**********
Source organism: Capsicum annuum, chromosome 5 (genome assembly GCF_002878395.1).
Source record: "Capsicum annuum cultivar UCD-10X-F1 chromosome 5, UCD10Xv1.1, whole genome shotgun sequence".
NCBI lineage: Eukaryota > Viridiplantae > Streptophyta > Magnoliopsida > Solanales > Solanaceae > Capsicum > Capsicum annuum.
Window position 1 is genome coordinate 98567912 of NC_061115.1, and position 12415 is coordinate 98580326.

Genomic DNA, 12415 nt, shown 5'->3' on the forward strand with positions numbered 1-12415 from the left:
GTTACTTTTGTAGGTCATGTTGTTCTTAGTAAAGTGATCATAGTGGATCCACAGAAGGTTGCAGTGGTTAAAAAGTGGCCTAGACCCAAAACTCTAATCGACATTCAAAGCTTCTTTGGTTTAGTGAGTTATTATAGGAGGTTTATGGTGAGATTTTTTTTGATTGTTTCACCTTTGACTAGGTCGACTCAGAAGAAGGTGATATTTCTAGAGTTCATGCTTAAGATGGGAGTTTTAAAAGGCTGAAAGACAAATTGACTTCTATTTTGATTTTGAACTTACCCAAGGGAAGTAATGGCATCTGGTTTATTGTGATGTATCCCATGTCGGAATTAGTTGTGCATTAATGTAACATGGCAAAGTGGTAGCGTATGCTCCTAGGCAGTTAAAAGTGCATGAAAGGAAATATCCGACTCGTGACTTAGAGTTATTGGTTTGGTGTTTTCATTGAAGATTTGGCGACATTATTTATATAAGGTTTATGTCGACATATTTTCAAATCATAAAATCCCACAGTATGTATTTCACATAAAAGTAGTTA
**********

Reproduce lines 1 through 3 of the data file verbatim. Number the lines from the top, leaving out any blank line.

Source organism: Capsicum annuum, chromosome 5 (genome assembly GCF_002878395.1).
Source record: "Capsicum annuum cultivar UCD-10X-F1 chromosome 5, UCD10Xv1.1, whole genome shotgun sequence".
NCBI lineage: Eukaryota > Viridiplantae > Streptophyta > Magnoliopsida > Solanales > Solanaceae > Capsicum > Capsicum annuum.